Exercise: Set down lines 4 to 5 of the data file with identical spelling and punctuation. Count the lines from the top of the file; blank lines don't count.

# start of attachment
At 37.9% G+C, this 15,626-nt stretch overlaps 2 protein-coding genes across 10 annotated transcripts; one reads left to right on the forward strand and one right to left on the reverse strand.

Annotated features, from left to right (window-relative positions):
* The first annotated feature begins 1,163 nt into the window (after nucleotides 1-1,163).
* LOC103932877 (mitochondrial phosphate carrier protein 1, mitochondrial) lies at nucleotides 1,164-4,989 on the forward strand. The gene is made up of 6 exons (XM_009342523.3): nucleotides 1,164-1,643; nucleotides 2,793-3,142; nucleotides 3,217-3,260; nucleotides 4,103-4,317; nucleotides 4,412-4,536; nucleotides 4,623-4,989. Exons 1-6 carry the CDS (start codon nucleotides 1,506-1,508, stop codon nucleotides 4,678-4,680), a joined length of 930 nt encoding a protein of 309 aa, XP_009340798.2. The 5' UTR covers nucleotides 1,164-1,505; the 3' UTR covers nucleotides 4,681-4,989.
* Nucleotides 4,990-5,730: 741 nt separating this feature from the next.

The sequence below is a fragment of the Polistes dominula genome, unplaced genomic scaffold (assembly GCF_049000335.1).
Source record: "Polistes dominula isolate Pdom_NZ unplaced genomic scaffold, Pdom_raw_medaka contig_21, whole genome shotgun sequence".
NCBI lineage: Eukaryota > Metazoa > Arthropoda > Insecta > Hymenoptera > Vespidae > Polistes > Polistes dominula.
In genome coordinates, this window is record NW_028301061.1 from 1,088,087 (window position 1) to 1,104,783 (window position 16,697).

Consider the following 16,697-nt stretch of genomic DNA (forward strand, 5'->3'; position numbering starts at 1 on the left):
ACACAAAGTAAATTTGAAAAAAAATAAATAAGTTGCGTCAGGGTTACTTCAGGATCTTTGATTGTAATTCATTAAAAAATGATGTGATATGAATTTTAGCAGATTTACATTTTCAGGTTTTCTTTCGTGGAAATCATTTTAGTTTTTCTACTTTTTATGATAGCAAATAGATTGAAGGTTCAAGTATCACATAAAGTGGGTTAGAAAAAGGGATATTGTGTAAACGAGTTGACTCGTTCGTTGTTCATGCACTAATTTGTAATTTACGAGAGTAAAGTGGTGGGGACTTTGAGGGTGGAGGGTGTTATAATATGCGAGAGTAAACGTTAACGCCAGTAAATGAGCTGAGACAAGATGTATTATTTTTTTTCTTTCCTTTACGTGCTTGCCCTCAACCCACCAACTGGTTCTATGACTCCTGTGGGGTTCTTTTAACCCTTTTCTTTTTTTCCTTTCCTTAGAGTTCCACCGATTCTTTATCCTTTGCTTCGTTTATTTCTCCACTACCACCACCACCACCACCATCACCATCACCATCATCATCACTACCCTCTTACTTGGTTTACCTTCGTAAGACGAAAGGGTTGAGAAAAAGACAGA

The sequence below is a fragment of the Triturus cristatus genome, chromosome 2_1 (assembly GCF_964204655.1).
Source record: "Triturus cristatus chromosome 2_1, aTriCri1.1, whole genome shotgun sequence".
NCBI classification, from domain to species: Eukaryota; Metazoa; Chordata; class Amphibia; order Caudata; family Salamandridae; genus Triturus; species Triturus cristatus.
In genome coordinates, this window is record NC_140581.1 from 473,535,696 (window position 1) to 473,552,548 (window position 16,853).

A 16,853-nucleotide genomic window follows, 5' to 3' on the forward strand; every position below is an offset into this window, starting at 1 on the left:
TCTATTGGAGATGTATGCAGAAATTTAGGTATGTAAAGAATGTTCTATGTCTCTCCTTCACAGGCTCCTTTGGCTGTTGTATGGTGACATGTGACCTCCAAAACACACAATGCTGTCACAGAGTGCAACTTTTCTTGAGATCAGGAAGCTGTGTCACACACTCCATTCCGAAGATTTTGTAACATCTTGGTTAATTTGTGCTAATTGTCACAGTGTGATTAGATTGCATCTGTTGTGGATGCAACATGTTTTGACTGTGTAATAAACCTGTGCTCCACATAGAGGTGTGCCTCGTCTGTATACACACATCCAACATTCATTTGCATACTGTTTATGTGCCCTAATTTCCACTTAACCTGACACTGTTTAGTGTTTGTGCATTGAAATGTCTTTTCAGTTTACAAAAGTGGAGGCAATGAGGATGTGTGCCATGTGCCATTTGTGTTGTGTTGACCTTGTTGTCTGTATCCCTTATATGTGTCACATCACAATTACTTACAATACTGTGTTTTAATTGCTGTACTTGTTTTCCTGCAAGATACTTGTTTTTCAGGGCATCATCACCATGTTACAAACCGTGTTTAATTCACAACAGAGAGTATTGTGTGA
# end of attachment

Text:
* LOC103932877 (mitochondrial phosphate carrier protein 1, mitochondrial) lies at nucleotides 1,164-4,989 on the forward strand. The gene is made up of 6 exons (XM_009342523.3): nucleotides 1,164-1,643; nucleotides 2,793-3,142; nucleotides 3,217-3,260; nucleotides 4,103-4,317; nucleotides 4,412-4,536; nucleotides 4,623-4,989. Exons 1-6 carry the CDS (start codon nucleotides 1,506-1,508, stop codon nucleotides 4,678-4,680), a joined length of 930 nt encoding a protein of 309 aa, XP_009340798.2. The 5' UTR covers nucleotides 1,164-1,505; the 3' UTR covers nucleotides 4,681-4,989.
* Nucleotides 4,990-5,730: 741 nt separating this feature from the next.